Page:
Sean Payton can yell at Rob Ryan all he wants. He can say things that aren’t fit for print both on the sidelines and behind the scenes, and it won’t change how he feels.
Ryan has the utmost respect for the Saints head coach and nothing he says or does will change how he feels. The truth is, when Payton gets in Ryan’s ear on the sidelines and it’s broadcast to the world, Ryan is typically already beating himself up for whatever has his boss fired up.
One of those instances came during last week’s win over the Pittsburgh Steelers when the cameras caught Payton ripping into Ryan after the defense put 12 men on the field. Ryan didn’t need to hear it. He was already embarrassed by the mistake, but he also understood why Payton jumped on him.
“We had 12 guys on the field,” Ryan said. “And things like that … look, the two best coaches in the league right now are Sean and (New England’s) Bill Belichick. I’ve been fortunate to work for both. And both of them have ripped my (butt) on the sideline.”
And, really, Ryan is thankful when the scolding only involves words. Sometimes it gets worse than that.
“Belichick popped my earmuff on my head one time,” Ryan said. “I felt like filing a suit, but I didn’t. But I still have damage.”
Ryan has found himself in the crosshair in recent weeks for the struggles his defense has endured this season. The Saints currently rank 31st in the league in yards allowed per game (390.5) and 24th in points allowed per game (26.5).
Prior to Sunday’s game against the Pittsburgh Steelers, CBS Sports reported that there was a growing rift between Payton and Ryan. Payton emphatically shot down the reports after the game, saying the reporter got his information from a former defensive coordinator, and that he “loves” what Ryan is doing with the defense.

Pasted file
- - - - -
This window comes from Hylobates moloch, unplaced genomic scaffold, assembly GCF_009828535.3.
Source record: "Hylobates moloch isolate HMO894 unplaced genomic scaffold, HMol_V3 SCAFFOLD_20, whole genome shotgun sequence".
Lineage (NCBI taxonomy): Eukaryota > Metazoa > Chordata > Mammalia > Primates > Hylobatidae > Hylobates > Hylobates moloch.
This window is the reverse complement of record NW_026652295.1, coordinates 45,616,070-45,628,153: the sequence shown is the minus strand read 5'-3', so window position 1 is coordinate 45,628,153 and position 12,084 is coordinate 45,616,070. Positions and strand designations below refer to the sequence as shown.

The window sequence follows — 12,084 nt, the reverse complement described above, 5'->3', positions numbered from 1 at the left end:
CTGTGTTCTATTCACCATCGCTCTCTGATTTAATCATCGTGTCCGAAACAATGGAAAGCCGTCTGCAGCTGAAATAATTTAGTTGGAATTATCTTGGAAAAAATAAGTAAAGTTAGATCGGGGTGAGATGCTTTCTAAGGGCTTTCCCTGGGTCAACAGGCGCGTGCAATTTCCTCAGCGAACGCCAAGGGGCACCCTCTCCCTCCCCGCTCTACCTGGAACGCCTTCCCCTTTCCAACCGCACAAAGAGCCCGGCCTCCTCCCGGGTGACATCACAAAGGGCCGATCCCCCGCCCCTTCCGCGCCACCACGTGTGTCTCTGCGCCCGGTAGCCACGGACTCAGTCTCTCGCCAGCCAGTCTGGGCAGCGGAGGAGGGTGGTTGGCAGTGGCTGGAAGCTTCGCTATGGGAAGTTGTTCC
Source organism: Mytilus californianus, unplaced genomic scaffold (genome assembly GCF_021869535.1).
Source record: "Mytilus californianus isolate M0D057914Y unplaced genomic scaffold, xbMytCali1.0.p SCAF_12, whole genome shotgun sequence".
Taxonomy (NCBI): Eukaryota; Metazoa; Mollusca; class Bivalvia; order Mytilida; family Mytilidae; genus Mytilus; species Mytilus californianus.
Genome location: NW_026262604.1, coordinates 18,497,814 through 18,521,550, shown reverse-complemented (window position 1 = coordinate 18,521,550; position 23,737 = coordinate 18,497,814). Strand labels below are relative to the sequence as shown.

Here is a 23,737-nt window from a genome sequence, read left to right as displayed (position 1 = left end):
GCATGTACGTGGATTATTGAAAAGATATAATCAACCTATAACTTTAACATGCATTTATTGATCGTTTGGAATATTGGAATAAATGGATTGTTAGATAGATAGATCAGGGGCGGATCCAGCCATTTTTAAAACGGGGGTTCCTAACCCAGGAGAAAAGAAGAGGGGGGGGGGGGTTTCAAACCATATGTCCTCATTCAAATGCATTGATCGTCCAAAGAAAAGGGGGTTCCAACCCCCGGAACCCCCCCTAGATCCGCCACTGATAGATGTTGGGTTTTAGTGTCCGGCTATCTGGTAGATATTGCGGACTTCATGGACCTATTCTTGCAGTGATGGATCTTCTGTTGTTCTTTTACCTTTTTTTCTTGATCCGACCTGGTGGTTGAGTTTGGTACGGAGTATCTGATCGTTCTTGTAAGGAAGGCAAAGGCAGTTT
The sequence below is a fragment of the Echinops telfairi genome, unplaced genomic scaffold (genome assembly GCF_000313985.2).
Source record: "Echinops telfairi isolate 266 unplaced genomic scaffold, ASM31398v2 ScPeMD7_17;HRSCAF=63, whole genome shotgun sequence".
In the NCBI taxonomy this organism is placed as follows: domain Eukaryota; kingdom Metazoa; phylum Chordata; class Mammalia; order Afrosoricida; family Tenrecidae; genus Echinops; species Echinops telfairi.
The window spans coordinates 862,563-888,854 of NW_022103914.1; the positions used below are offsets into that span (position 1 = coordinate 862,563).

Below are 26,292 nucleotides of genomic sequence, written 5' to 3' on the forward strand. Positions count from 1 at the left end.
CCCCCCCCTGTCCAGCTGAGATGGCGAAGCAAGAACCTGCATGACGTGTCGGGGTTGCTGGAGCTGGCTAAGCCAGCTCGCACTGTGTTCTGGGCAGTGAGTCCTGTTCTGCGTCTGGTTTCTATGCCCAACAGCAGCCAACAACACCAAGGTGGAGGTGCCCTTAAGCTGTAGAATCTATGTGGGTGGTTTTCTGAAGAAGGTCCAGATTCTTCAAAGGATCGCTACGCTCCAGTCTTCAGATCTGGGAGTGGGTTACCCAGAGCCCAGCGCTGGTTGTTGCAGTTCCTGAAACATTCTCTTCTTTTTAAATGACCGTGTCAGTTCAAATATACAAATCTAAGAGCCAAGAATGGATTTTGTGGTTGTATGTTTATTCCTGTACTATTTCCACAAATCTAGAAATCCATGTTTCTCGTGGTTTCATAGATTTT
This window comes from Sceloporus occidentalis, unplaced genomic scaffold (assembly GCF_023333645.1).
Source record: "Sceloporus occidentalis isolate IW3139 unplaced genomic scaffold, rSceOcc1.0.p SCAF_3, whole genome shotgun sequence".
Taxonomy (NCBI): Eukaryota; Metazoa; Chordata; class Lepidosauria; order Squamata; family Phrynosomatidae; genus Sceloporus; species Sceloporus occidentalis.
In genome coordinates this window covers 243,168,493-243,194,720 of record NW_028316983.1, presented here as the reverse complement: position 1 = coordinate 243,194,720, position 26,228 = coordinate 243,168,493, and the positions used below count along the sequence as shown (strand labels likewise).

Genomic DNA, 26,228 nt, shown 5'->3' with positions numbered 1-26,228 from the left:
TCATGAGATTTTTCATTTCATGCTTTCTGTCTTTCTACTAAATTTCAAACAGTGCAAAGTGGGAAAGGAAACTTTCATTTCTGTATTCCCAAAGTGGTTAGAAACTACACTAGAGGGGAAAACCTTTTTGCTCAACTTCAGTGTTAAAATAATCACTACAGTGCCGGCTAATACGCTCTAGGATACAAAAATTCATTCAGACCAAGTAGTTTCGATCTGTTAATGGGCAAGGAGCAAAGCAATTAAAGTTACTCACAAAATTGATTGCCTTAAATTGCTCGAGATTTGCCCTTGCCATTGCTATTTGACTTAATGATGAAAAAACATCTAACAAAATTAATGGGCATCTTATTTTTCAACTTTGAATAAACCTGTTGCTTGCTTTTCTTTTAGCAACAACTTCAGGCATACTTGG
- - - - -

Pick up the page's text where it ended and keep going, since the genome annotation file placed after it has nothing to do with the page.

Speaking for the first time since last week, Ryan said that he has the utmost respect for Payton and said he is unaware of any rift.
“I don’t admire many people outside of my own family,” Ryan said. “But Sean’s at the top of the list. You know, people (who) don’t know Sean, they don’t know this guy’s a great father, a great man, he’s genuine.
“He’s the easiest guy in the world to work for because he’s just good people. And they see us, whatever, talking on the sideline. I mean, give me a break down.”
Like Payton, Ryan said it’s not unusual for coaches to get on each other the same way they might with a player. Emotions run high and things are said. Once it’s over, then everyone walks away and typically lets go of any hurt feelings.
Still, it’s frustrating to struggle. Ryan said he experiences the same frustrations with the defense as Payton. This is his fourth stint as a defensive coordinator after also serving in Oakland, Cleveland and Dallas.
He did not stick at any of those locations, though the Cowboys were the only team to outright fire him. There’s a reason for that.
“This is a win business,” Ryan said. “Look, my goal is to hang some of these banners there. I want my goal to be up there.
“All right, if it’s not, I know how this business is, it’s like whatever happens. I’ve been at a lot of different teams, and that’s because you don’t hang banners, you get your (butt) fired, that’s how it is.”
In the end, Ryan is just trying to be a good soldier in this army.
“He’s a pilot, I’m one of them gunnery guys in the back going, ‘Huh? What’d you say?’ Keep (expletive) shooting,” Ryan said. “Come on.”